Is the flu shot at all effective after one week?
December 25, 2012 10:39 AM   Subscribe

I'm travelling up and down the northeast US starting next Sunday. The first person I'm going to see has told me she's coming down with the flu. If I get a flu shot now (or I guess tomorrow since it's Christmas) will it do me any good?
posted by Busoni to Health & Fitness (17 answers total) 1 user marked this as a favorite
Best answer: I would say probably, but this year's flu is completely awful. DH and I have both had it, and it put us out of commission for more than a week each. My grandmother and sister-in-law both had this flu turn into pneumonia. If you can at ALL avoid staying with the first person, please do so.
posted by roomthreeseventeen at 11:02 AM on December 25, 2012 [1 favorite]

Did this person have a flu shot herself this year? I'm going to echo roomthreeseventeen that the flu this season is absolutely dreadful. Moreover, I came down with it about three weeks after getting the immunization myself. The flu shot gives you a better fighting chance of not catching the flu going about your day to day life, but I definitely wouldn't consider it solid protection when you're knowingly exposing yourself to someone who already has the flu. Rearrange your trip.
posted by telegraph at 11:06 AM on December 25, 2012

By the time you see her, she will have been symptomatic for at least a few days. Will she still be contagious?
posted by zippy at 11:14 AM on December 25, 2012

Best answer: A lot of people mean "sniffly head cold" when they say "flu". If she says "I think I am probably going to die from this" then yeah, I would avoid staying there if possible. If it's just a common cold, meh. (Get a flu shot either way, though. r317 is correct, this season's flu is fucking medieval.)
posted by elizardbits at 11:19 AM on December 25, 2012 [2 favorites]

Best answer: Most of the time when someone tells you they have the flu, they actually have a cold. There is no one symptom that proves they have the flu. Colds can cause vomiting, fever, and all the symptoms we normally associate with the flu. Colds can be miserable too, so it's a good idea to protect yourself either way.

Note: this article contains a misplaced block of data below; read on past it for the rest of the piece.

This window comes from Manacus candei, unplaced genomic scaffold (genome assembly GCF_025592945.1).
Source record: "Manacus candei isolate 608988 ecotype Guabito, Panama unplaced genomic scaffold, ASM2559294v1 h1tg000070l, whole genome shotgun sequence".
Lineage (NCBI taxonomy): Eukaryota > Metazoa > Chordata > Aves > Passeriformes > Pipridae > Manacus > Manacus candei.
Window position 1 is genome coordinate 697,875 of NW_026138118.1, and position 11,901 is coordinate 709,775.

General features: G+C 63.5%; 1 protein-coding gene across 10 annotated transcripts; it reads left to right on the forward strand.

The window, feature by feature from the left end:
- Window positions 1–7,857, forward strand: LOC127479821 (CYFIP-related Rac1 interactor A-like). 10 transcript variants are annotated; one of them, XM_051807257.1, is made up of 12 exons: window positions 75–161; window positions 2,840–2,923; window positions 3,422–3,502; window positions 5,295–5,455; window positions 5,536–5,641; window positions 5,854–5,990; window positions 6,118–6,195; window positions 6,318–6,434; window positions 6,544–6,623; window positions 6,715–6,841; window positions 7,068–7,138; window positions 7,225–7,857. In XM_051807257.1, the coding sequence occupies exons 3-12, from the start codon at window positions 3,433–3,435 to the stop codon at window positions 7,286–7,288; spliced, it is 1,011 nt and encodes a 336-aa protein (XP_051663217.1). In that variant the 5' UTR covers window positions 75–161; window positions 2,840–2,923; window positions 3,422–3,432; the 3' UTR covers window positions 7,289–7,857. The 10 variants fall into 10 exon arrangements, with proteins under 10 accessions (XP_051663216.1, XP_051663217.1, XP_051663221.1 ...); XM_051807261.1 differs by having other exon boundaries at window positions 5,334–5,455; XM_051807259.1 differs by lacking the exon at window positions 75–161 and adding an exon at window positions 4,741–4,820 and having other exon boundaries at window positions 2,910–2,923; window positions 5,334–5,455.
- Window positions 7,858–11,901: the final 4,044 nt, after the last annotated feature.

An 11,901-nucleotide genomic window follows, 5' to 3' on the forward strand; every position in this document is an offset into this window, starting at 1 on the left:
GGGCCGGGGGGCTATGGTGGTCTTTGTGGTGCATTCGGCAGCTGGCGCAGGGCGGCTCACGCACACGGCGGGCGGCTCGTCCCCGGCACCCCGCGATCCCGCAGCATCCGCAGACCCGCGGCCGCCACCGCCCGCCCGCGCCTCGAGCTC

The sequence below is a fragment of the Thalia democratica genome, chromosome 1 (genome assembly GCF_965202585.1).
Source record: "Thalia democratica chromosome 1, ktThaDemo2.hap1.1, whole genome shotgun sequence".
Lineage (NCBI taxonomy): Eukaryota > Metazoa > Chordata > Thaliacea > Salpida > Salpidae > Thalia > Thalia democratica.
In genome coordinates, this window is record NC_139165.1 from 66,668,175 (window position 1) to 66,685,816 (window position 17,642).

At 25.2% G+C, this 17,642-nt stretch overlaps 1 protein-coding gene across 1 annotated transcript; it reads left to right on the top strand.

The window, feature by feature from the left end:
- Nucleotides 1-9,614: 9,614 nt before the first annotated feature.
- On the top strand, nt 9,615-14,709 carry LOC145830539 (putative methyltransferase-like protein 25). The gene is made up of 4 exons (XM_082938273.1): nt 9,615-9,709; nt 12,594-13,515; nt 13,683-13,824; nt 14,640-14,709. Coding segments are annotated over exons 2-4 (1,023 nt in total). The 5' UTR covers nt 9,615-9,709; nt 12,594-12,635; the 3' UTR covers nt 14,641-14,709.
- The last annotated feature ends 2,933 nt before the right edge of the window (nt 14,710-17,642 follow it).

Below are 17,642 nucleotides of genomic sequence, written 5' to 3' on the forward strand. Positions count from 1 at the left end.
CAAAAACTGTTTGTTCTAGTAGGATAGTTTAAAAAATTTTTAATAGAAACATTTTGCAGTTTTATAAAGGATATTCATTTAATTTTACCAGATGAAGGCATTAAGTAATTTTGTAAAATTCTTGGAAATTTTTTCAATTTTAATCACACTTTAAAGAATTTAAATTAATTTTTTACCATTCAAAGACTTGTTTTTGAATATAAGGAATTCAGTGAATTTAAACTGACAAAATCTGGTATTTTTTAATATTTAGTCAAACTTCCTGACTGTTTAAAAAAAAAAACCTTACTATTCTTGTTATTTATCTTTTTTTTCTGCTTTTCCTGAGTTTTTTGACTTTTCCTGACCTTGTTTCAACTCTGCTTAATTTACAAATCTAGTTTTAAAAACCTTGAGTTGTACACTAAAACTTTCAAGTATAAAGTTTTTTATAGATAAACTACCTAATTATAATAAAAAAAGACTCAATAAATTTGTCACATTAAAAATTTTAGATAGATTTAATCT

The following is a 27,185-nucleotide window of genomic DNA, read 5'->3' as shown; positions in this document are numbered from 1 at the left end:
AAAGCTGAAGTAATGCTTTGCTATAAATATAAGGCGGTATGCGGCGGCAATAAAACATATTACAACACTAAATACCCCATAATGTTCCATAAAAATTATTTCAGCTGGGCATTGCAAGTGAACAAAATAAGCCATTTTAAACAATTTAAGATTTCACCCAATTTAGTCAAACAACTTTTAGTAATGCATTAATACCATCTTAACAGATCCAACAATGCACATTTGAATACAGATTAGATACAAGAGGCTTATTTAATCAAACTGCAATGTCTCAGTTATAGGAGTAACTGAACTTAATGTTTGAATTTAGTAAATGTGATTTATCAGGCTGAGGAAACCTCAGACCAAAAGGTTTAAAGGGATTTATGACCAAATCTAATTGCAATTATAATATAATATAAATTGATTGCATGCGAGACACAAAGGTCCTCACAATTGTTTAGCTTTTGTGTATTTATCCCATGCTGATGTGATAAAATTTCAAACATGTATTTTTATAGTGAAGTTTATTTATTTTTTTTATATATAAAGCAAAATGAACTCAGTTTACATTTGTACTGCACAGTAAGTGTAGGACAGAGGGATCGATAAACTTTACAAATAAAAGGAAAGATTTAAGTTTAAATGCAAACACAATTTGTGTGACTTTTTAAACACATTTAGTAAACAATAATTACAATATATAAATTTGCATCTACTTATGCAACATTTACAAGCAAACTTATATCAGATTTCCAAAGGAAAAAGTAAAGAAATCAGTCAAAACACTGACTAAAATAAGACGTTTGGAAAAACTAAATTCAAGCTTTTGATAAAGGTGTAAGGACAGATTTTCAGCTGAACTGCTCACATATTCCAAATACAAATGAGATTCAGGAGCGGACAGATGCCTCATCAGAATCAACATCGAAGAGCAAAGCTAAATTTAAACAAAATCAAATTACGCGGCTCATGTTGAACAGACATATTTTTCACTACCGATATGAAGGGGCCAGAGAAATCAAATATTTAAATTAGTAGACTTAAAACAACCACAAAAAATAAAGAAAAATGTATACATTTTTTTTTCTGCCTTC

The flu vaccine takes about 2 weeks to reach full effect. The vaccine contains 3 strains of flu based on last years flus, and has a wide range of efficacy depending on how good a job the people who make the vaccine did in guessing which strain would be the issue in the current year.

In general, colds and flus are most infectious before symptoms start, and then become less and less infectious over about 5 to at most 10 days, when they are not infectious anymore.

Frequent hand washing, adequate rest, and avoiding being sneezed on or near might help.

Good luck!
posted by latkes at 11:19 AM on December 25, 2012

Response by poster: I guess my main question (although other advice/tips/info is welcome) is whether I'm doing any good by getting a shot one week before maybe being exposed to the virus. (It's most likely the flu, her parents apparently came down with it last week and it's apparently pretty miserable.) The information I could find said it takes two weeks for the vaccine to become effective, so I'm wondering if it's completely useless until those two weeks. Although of course it would help down the line, after two weeks, since obviously this one person isn't the only flu vector in America.
posted by Busoni at 11:49 AM on December 25, 2012

Yes, two weeks is correct. But it can't hurt to get it anyway (except for the tiny needle). As you point out, it might protect you from other flu sources.
posted by grouse at 11:55 AM on December 25, 2012

Best answer: My wife and son both got the Flu (not a cold) this year. I had a Flu shot 3 days before symptoms showed up and felt a little off, but didn't get the full impact.
posted by Jacob G at 12:39 PM on December 25, 2012

Best answer: Everyone is different and no one can predict the exact time it will take for you to have an appropriate immune response. You're likely to have some response in a week, but there's a high chance that this is not actually the flu, but rather a bad cold, and a smaller chance that it is the flu, but it's a flu strain that isn't covered by the vaccine, so either way, you're taking your chances. But might as well get the shot because it lowers the likelihood of you getting sick.
posted by latkes at 1:16 PM on December 25, 2012

If I were the person with the flu, I wouldn't want any visitors (either the staying-with-me kind or the meet-for-dinner kind). Yfriend'sMMV.
posted by rtha at 1:21 PM on December 25, 2012 [2 favorites]

In general, colds and flus are most infectious before symptoms start

This is absolutely and completely wrong and was in a "best answer" so I thought I better point that out. It is a widespread belief but that doesn't make it any less wrong.